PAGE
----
Restaurant reservations YoY (from Open Table)

With the reopening of restaurants in some states, the comparisons gradually improved each week through three weeks ago. For one week it was neutral, then for two weeks back to negative, and for the past three weeks rose again to neutral.

Consumer spending

  • Johnson Redbook down -3.1% YoY (Worst:-9.7% June 12)
  • Retail Economist +1.4% w/w, -5.3% YoY (Worst: -27.5% on April 25)

In April the bottom fell out below the Retail Economist reading, followed a few weeks later by Redbook. Because both have rebounded by more than half from their worst YoY reading, both have turned neutral. I am watching these in particular for signs that the cutoff of special unemployment aid at the end of July is having a negative impact – so far, none yet.


Railroads (from the AAR)

  • Carloads down -15.9% YoY (Worst: -30.2% on May 22)
  • Intermodal units down +1.9% YoY (Worst: -22.4% on May 1)
  • Total loads down -6.9% YoY (Worst: -39.4% on May 8)

(Graph at Railfax Report – North American Rail Freight Traffic Carloading Report)

Shipping transport

Since January 2019 rail has been almost uniformly negative, and worsened beginning late in the year. YoY comparisons worsened in April, but have gotten “less awful” since, and this week intermodal turned positive. Total rail carloads have also improved by more than 50% from their worst readings, so they have turned from negative to neutral.

Harpex made new three-year highs in mid-2019 and remained near those highs until the beginning of this year, before declining to a new one-year low several months ago. It has improved enough to change from negative to neutral. BDI traced a similar trajectory, making new three-year highs into September 2019, then declining to new three-year lows at the beginning of February. Seven weeks ago the BDI improved enough to warrant changing its rating from negative to neutral.

I am wary of reading too much into price indexes like this since they are heavily influenced by supply (as in, a huge overbuilding of ships in the last decade) as well as demand.

Steel production (from the beginning American Iron and Steel Institute)

  • Up +1.7% w/w
  • Down -25.2% YoY (Worst: -39.4% on May 8)

The YoY comparison in production was generally positive early this year, but in March it turned negative again. The bottom fell out in April. There has been slow but continuing improvement in the past nine weeks.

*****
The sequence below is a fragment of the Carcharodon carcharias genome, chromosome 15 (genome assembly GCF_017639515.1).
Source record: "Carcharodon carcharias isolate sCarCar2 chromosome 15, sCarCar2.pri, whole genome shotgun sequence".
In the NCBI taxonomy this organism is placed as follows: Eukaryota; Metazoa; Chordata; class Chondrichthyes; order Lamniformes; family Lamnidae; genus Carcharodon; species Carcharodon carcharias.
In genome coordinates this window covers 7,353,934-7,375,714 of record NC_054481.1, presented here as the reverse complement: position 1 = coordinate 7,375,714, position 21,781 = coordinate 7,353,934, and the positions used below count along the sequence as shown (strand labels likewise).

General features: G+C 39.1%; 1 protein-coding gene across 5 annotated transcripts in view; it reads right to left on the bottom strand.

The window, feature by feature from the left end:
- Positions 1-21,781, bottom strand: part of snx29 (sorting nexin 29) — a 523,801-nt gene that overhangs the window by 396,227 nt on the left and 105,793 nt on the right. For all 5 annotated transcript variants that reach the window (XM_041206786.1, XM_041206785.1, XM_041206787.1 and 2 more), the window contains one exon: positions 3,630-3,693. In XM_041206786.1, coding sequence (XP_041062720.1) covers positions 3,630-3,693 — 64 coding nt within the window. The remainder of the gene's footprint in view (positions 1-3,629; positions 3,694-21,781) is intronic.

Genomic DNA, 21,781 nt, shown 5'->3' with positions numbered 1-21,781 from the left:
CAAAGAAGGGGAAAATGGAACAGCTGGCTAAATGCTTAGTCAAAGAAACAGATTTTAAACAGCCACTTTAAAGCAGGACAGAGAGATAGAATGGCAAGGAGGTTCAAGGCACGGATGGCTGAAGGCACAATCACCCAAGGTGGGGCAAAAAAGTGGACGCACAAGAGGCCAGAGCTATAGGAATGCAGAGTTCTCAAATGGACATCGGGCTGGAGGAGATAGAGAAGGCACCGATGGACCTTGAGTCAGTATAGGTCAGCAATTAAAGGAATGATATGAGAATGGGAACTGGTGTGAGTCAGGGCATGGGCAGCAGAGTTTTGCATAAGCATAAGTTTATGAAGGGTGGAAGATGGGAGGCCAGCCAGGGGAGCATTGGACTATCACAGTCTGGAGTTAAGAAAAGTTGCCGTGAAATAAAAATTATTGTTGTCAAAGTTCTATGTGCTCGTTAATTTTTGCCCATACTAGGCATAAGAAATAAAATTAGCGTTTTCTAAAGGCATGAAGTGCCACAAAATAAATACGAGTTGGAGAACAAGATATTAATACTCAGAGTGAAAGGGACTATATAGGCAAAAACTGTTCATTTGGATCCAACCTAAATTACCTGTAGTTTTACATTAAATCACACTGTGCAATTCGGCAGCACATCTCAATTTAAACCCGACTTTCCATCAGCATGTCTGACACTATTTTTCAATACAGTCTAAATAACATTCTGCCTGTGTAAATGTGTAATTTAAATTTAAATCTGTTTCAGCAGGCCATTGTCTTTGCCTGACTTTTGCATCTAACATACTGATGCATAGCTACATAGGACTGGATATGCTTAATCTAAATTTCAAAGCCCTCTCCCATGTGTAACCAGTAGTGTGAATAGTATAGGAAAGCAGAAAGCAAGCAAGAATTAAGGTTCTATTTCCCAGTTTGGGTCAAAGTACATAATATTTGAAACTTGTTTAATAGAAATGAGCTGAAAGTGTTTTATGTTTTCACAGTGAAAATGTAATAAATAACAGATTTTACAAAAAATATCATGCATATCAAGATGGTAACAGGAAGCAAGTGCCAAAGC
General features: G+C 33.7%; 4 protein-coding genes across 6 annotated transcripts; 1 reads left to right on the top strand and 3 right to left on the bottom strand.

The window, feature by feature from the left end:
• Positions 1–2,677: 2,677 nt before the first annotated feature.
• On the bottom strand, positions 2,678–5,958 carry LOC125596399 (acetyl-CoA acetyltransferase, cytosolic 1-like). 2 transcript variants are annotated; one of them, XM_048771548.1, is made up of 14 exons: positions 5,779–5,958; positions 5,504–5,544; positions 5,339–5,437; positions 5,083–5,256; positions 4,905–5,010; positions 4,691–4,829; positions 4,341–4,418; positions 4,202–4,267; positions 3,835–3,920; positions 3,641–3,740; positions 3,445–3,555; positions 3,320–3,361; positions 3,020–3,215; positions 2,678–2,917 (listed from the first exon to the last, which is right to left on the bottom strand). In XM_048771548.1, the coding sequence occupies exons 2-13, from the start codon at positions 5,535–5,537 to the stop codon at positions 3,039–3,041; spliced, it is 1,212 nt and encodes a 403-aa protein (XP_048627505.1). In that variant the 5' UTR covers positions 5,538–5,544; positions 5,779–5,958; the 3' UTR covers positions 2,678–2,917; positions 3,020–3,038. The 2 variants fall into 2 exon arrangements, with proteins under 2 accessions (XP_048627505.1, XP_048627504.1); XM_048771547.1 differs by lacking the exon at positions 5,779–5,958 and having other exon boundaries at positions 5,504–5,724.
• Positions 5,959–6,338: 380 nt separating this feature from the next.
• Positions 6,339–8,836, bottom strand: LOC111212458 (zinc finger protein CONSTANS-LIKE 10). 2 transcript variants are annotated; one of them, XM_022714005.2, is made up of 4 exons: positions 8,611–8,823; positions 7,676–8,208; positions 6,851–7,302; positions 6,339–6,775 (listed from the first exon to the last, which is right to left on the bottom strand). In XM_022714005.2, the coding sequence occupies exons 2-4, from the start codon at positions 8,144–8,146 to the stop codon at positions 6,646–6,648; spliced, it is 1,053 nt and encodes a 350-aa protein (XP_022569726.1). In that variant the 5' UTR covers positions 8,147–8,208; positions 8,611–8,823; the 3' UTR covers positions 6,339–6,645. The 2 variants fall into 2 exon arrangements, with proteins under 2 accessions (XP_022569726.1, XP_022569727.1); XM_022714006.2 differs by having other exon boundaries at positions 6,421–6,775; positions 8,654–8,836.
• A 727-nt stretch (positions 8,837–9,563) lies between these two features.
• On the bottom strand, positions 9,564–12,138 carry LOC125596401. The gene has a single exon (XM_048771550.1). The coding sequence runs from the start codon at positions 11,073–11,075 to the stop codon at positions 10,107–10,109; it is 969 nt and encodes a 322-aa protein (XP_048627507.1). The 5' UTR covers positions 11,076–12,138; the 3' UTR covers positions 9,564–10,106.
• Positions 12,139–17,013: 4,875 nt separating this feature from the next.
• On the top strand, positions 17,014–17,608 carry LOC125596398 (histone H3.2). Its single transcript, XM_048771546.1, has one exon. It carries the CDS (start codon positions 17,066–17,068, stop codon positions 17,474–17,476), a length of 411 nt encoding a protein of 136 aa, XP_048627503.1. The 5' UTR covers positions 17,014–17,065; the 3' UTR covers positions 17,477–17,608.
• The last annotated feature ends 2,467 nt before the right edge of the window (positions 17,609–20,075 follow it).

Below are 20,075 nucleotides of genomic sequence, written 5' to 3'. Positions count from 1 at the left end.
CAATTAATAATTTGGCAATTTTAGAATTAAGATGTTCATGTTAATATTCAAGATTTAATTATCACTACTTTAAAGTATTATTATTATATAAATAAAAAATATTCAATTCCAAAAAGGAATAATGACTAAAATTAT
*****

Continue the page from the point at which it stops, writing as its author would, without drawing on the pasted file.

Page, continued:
Summary And Conclusion

The nowcast remains the decisive time frame, at its reading is determined by the (lack of) progress against the pandemic.

There were two changes in rating this week, as industrial metals went from neutral to positive, and Redbook consumer spending from negative to neutral. This continues the recent trend to gradual improvement among all the indicators.

Among the coincident indicators, intermodal rail traffic, the unadjusted Chicago Fed Financial Index, the TED spread and LIBOR are all positives. The BDI, Retail Economist consumer spending, total rail loads, restaurant reservations, Harpex and tax withholding are all neutral, joined by Redbook consumer spending. Rail carloads and steel remained negative.

Among the short leading indicators, gas and oil prices, business formations, stock prices, the regional Fed new orders indexes, initial jobless claims, and the US$ against major currencies are positives, joined by industrial commodities. The spread between corporate and Treasury bonds, overall commodities, gas usage, and the broad trade weighted US$ are neutral. Temporary staffing is negative.

Among the long leading indicators, corporate bonds, Treasuries, mortgage rates, two out of three measures of the yield curve, real M1 and real M2, real estate loans, and purchase mortgage applications are all positives, joined this week by mortgage refinancing and the Adjusted Chicago Financial Conditions Index. The 2-year Treasury minus Fed funds yield spread is neutral. Corporate profits and the Chicago Financial Leverage subindex remain negative.

The nowcast remains neutral. The short-term forecast improves to slightly more positive. The long-term forecast continues to improve to even more positive.

Surprisingly, there has not yet been any downturn in the high frequency indicators for consumer spending despite the termination of federal emergency unemployment benefits. Nevertheless, I expect to see an effect on consumer spending shortly. To reiterate my overall outlook, the indicators show that the economy “wants” to improve, but over the next six months, the coronavirus, and the reactions of the Administration, the Congress, and the 50 governors to the virus, are going to be the dispositive concerns.

Disclosure: I/we have no positions in any stocks mentioned, and no plans to initiate any positions within the next 72 hours. I wrote this article myself, and it expresses my own opinions. I am not receiving compensation for it (other than from Seeking Alpha). I have no business relationship with any company whose stock is mentioned in this article.